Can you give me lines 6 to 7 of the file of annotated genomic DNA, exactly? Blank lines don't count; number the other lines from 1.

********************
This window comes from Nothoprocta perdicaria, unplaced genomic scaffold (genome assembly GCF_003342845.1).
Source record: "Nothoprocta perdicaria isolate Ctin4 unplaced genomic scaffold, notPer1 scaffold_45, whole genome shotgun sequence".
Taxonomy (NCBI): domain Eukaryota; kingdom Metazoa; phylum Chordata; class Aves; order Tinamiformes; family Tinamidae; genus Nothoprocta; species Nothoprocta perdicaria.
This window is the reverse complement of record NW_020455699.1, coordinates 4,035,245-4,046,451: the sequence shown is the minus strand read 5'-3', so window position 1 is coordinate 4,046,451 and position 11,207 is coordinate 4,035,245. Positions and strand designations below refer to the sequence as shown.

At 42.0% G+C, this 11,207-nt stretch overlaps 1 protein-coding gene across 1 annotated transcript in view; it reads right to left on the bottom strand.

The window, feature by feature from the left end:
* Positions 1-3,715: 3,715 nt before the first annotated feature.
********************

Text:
The window, feature by feature from the left end:
* Positions 1-3,715: 3,715 nt before the first annotated feature.